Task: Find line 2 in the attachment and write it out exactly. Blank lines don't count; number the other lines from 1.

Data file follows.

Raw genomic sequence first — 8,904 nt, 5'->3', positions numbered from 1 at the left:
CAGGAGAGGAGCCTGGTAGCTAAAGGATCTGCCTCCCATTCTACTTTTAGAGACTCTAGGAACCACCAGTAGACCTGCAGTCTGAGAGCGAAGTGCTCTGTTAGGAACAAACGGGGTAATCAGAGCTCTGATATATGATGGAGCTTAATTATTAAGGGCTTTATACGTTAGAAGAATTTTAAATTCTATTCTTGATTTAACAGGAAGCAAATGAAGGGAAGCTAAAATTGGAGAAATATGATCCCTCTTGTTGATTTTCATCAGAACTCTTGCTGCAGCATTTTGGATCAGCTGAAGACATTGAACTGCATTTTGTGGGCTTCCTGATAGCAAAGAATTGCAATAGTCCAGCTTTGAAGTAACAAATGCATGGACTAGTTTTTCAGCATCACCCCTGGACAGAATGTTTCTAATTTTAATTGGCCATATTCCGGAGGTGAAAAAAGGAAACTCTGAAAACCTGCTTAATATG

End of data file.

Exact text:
CAGGAGAGGAGCCTGGTAGCTAAAGGATCTGCCTCCCATTCTACTTTTAGAGACTCTAGGAACCACCAGTAGACCTGCAGTCTGAGAGCGAAGTGCTCTGTTAGGAACAAACGGGGTAATCAGAGCTCTGATATATGATGGAGCTTAATTATTAAGGGCTTTATACGTTAGAAGAATTTTAAATTCTATTCTTGATTTAACAGGAAGCAAATGAAGGGAAGCTAAAATTGGAGAAATATGATCCCTCTTGTTGATTTTCATCAGAACTCTTGCTGCAGCATTTTGGATCAGCTGAAGACATTGAACTGCATTTTGTGGGCTTCCTGATAGCAAAGAATTGCAATAGTCCAGCTTTGAAGTAACAAATGCATGGACTAGTTTTTCAGCATCACCCCTGGACAGAATGTTTCTAATTTTAATTGGCCATATTCCGGAGGTGAAAAAAGGAAACTCTGAAAACCTGCTTAATATG